To celebrate Rafael Nadal becoming the first ever eight-time winner of a single major, I thought I’d give you eight reasons why the tournament starting on Monday is the best tournament in the world. I may be biased, but I’m also right.
1) The dress-code
I had an awful dream last week that Wimbledon had abolished the ‘predominantly white’ dress code. I think short of dreams in which monarchs die I have never had a scarier dream in my entire life. Of course, it will never happen. Wimbledon is a traditional place, but it’s smart too. Its whiteness is part of its brand, its image, its marketing appeal. There is no finer sight on a tennis court than pristine white on the lush green grass at 11.30am on the first day.
2) The queue
Some consider it a major inconvenience but Wimbledon prides itself on being one of the very few major sporting events (the only one?) where you can rock up on the day and get top-class tickets. Granted, the popularity of Centre Court and Court 1 means you now need to bring a tent to ensure you get one of those golden 1,000 every day but turn up early morning and you’re guaranteed ground pass tickets. If the weather is good, get yourself a paper, take a coffee and bacon butty from the burger vans and sit in the Wimbledon Park morning sunshine whilst waiting for the grounds to open. In the company of 7,000 other tennis fans. Bliss really!
3) Defending champions
Whilst there is nothing wrong with the current incumbents, it is not the identities of Roger Federer and Serena Williams that I refer to. Instead, it’s another nod to tradition. 1pm on the first day of the tournament, Centre Court play is opened by the defending Gentlemen’s Singles Champion, and the following day by the defending Ladies’ Champion. This should be the case at all majors; they deserve that honour for their endeavours the previous year. But for now, this sets Wimbledon apart.
4) The ‘Graveyard of Champions’
McEnroe, Connors, Cash, Stich, Agassi, Krajicek, Martinez, Venus, Serena, Hingis. All of them lost on the old Court 2, now the ‘new’ Court 3. All in matches they were expected to win easily. There’s a certain trepidation that hangs around that part of the famous old grounds, no seed really wants to be put out to play there. It even did for the first man to lift this title seven times, Pete Sampras. His Wimbledon career was ended out on Court 2 by Swiss journeyman George Bastl in 2002. I’m not sure Pistol Pete has fully forgiven Wimbledon for putting him out to grass on that court. But with only three matches per day on each of Centre and Court 1, some big names have to walk the plank on the Graveyard of Champions. Which brings me nicely onto…
Yes, they may only have three matches a day on Centre and Court 1, but do you know what? Barring ridiculous rain, they get the job done. No need for 15 days here, in fact the All England Club laughs in the face of 14 days and instead opts for a day off in the middle of it all. And the second the draw is made, the players know what days they will be playing throughout the fortnight – none of this ridiculous business of playing the first round over three days. And if the weather is atrocious during the first week, there’s always the prospect of catching up with a People’s Sunday, when all 35,000 tickets are put on sale to the general public. It’s only happened on three occasions, but Tim Henman will tell you it’s a whole lot of fun when it does happen.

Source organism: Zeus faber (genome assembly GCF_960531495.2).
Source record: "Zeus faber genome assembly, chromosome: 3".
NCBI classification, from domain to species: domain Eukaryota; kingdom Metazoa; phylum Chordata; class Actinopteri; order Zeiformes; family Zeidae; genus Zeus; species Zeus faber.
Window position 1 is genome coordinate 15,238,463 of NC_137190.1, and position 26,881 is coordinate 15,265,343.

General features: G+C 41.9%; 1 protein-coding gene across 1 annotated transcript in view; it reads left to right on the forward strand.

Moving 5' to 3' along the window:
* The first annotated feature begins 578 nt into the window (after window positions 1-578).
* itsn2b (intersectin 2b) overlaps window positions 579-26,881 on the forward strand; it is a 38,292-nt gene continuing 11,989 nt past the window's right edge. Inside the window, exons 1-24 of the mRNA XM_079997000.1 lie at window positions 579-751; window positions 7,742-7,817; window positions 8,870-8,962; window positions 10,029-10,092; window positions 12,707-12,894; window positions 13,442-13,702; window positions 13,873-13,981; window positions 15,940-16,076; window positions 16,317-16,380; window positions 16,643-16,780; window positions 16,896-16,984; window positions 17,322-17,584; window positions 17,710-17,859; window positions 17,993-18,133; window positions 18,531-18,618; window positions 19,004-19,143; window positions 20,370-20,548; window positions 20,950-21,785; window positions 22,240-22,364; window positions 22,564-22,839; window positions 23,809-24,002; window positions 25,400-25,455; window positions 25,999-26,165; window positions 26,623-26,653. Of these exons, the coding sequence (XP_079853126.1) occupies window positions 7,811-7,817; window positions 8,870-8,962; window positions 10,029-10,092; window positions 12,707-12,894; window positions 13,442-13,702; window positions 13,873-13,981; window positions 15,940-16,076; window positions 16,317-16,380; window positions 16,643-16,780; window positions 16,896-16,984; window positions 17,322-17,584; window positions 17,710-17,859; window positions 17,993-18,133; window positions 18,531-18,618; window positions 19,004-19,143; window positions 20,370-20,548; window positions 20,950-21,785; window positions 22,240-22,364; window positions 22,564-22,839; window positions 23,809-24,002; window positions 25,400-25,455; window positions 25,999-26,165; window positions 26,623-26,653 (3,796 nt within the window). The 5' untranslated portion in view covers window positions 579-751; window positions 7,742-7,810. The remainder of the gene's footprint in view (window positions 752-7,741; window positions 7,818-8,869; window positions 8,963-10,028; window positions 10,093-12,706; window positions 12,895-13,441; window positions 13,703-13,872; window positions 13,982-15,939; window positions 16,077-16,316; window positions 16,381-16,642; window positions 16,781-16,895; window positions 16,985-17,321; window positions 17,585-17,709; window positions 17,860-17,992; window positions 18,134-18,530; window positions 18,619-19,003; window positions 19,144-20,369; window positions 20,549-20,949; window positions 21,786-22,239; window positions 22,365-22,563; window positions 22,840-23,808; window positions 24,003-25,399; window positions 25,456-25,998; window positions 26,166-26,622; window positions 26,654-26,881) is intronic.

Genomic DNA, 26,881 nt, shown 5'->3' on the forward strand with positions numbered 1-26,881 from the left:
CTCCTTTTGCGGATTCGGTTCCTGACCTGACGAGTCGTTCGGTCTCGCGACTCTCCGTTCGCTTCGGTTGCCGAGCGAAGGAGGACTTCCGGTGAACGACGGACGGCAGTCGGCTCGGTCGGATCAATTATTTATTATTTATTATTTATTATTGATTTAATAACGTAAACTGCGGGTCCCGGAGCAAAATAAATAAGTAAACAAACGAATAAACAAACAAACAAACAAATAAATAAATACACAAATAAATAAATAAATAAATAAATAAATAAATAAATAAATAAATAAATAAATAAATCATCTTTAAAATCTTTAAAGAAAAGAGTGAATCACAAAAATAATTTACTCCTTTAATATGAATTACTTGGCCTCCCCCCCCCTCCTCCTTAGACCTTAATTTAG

6) The weather
Now, it’s true that there is the odd occasion when Wimbledon gets the occasional drop of the wet stuff. Oh okay, it happens a fair bit. That’s all part of the fun. The centre Court roof spoils it a bit to be honest; I miss the re-runs of the 1980 Borg-McEnroe tie-break during rain delays!
7) The 4-week season
It really hit home how different grass is to clay when I switched Queen’s on the day after Nadal won in Paris. It was like watching a completely different sport. For the very best players to have to fine-tune their games within the space of just 28 days is an incredible, unenviable task, but one which they are up to. With the rapid turnaround from Paris to London, one wouldn’t be surprised if you got fluke results here. But you don’t. It’s credit to the players at the very top of tennis that they are able to adapt completely to this surface. In many ways, it is the ultimate test of a player’s character and game. It’s why grass will always have its place on the Slam circuit. How best to prepare? It’s oh-so-tough to go from a gruelling 15 day work-out in Paris and to triumph a fortnight later in London – the only men to have done it being Borg, Federer and Nadal. Neither Nadal nor Djokovic has chosen to play a warm-up event, whilst defending champion Federer looked a little shaky as he acclimatised to the surface in Halle, his warm-up tournament of choice….
8) The quest for a British champion
But it is maybe Andy Murray who comes into this as favourite. He sensibly skipped the French Open to rest his back and had a jump-start on his leading competitors with grass-court practice. He won solidly last week at Queen’s and arrives in SW19 as fresh as any player in the draw. It seems like for every one of the last 15 years, the British crowd has thought that this will be the year we end our now-36-year wait for a winner in either of the single’s events here, a hope and an expectation that has brought an almost-constant buzz to this tournament. During that time, the hopeful cries of “Come on Tim!” died down just in time to be replaced by the more expectant “Come on Andy” chants. And each year it has ended in disappoint, at various stages and in various circumstances. But now that Andy Murray is an Open winner, now that he has picked up an Olympic Gold medal on that Centre Court, now this time more than any other time, we really do think this is our year…..